Similar fact evidence is the evidence that the accused has behaved on other occasions in a way similar to the way he is alleged to have behaved on the occasion which gave rise to the indictment. According to Pattenden, the questions of admissibility and discretionary exclusion of similar fact evidence are almost inseparably interwined. The landmark case of this area of law is DPP v Boardman . Prior to its decision, the courts classified situations in which the prosecution may wish to use similar fact evidence and laid down rules allowing it whenever a particular defence was put forward. An example would be whenever offences involving homosexual acts are alleged against an accused who is homosexual, then the jury may be told of his homosexuality. All these old categories were discarded by the House of Lords in Boardman v DPP and it was held that each case should be looked at individually. It also provided that similar fact evidence would be admissible if its prejudicial effect on the accused in the eyes of the jury is either justified or outweighed by its probative value. Therefore, the judge must be able to ensure two things before admitting a particular piece of similar fact evidence. Firstly, he or she must be satisfied that the evidence is probative of the accused's guilt. Secondly, he or she must be satisfied that the prejudice to the accused is not so great that the jury would convict because they are prejudiced rather than because they have sufficient evidence of guilt. It is in the latter that the judge can exercise judicial discretion. At the summing up immediately after the trial closed, he can give the jury directions on how they should approach certain pieces of evidence. If he is satisfied that he can ensure that the jury look at the similar fact evidence for its true probative strength, and are not simply prejudiced and have the possibility to jump to a false conclusion, he can allow the evidence to be admitted. On the other hand, he may exercise his discretion and take away that piece of similar fact evidence. But there may be cases where though the prejudicial effect of a similar fact evidence is overwhelming, the probative force is so great that it is sufficient to ensure a conviction. No injustice would be done if the evidence is admitted in those cases. The situation will be different in trials where a judge sits alone. In Attorney General v Siu Yuk-shing , it was held that : "The risk of such prejudice overhearing the probative value of evidence is of infinitely less significance when a case is tried by a judge alone...... In a trial by judge alone, the exercise of excluding the evidence on the grounds of prejudice becomes somewhat unreal...... If the judge having ruled it inadmissible is to be trusted to put the evidence out of his mind he can surely be trusted to give it only its probative, rather than its prejudicial weight if he rules that it is admissible." This approach was followed in R v Kwan Ping-chung .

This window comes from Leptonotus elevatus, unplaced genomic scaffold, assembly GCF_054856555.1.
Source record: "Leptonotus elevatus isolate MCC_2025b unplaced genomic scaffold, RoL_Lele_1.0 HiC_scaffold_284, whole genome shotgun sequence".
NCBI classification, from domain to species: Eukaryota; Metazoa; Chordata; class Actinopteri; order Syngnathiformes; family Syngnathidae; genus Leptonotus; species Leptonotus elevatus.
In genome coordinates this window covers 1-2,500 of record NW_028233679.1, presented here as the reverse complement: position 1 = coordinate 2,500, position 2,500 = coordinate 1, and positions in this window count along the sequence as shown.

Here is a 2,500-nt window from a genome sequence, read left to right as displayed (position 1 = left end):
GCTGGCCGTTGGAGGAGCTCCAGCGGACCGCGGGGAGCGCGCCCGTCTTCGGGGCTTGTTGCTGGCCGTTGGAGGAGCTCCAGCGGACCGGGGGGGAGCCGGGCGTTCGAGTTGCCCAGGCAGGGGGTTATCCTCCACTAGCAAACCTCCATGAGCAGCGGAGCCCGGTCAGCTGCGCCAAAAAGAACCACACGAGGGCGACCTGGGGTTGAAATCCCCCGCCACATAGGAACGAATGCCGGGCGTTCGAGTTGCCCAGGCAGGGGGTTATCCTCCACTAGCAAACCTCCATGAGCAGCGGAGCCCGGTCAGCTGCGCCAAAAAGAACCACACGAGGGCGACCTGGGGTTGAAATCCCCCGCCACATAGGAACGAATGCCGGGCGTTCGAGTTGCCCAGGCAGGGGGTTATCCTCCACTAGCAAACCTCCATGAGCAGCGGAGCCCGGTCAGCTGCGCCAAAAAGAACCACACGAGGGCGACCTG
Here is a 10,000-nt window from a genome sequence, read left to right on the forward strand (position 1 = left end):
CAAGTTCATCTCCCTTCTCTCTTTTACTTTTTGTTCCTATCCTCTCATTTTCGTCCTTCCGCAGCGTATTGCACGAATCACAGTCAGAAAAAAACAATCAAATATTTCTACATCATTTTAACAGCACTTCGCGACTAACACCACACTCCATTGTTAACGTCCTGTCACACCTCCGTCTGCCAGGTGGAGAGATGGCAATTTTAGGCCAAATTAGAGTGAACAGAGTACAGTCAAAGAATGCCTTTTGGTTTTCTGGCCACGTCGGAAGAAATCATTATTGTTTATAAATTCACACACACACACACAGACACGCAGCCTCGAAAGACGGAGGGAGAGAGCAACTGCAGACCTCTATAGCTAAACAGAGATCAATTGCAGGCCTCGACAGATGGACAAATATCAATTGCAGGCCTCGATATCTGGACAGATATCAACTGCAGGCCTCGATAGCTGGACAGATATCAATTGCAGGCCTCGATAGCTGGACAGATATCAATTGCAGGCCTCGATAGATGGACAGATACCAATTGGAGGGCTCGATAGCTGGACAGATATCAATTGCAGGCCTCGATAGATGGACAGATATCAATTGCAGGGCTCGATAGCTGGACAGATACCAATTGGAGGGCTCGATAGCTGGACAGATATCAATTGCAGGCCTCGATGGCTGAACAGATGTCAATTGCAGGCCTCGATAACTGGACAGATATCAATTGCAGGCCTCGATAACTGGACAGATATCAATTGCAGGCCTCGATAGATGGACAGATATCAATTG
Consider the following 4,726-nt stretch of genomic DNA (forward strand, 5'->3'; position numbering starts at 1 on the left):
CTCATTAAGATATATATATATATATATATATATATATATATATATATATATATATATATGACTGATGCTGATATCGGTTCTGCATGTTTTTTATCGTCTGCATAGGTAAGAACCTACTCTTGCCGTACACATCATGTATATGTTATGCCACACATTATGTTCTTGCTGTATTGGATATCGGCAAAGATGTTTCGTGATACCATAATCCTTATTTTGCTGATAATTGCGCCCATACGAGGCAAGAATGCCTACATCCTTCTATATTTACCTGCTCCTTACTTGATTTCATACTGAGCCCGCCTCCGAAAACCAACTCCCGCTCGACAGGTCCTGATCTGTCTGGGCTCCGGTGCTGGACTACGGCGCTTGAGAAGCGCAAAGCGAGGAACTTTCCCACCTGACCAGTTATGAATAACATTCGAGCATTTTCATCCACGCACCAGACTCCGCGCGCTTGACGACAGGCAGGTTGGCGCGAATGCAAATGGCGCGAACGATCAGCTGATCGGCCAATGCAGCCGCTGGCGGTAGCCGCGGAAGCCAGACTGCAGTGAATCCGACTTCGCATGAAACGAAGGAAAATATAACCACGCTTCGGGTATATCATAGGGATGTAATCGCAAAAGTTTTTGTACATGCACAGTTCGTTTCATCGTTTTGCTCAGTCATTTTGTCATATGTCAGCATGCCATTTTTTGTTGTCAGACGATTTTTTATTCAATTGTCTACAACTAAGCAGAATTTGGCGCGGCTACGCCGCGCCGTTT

CONFESSIONS Under common law, a confession may be given in evidence against a defendant as an exception to the rule against the admission of hearsay evidence. A confession must satisfy the voluntariness requirement in order to be admissible. The prosecution needs to prove beyond reasonable doubt that the confession was not obtained by fear of prejudice or hope of advantage, excited or held out by a person in authority. But even it is proved to be voluntarily and prima facie admissible, judges have discretion at common law to exclude the confession. There are two basis on which the discretion can be exercised. Firstly, a voluntary confession may be excluded on the ground of unfairness. In a Hong Kong murder case, R v Lee Yi-choi , the accused was arrested and was suspected to be related to the murder. He refused to tell anything to the police. Then a fellow-prisoner (who turned out to be a detective employed by the police) was put into the same cell of the accused. The accused made a full confession of his involvement in the murder to the 'fellow-prisoner'. According to McMullin V-P, though the confession was voluntary, it was obtained 'by any reasonable standard unfairly procured' and was thus excluded in the exercise of the discretion. In another Hong Kong case, R v Ho Chung-yam , the accused voluntarily made a confession to the police in the hope of becoming a police witness but the police did not hold out any hope of advantage. The confession was excluded by discretion as what the police did rendered the confession involuntary. A confession or admission could also be excluded if its prejudicial effect exceeded its probative value. Confessions that fall into this ground of discretionary exclusion include those made by the mentally ill that are too untrustworthy to leave to the jury. In R v Manchant , it was held that a judge 'has a discretion as to whether to refuse or to admit to evidence a confession which came from a mind which at the time was possibly irrational and what the defendant said may have been the product of delusion and hallucinations.' However, not all confessions made by the mentally ill will be excluded, as in R v Miller , the judge admitted the confession made by the accused under a disordered state because he was satisfied that the jury could distinguish what was fact and fantasy in the confession. A final point to note is that judges could also exclude documents recording confessions if in his opinion the admission of the documents would prejudiice the defendant.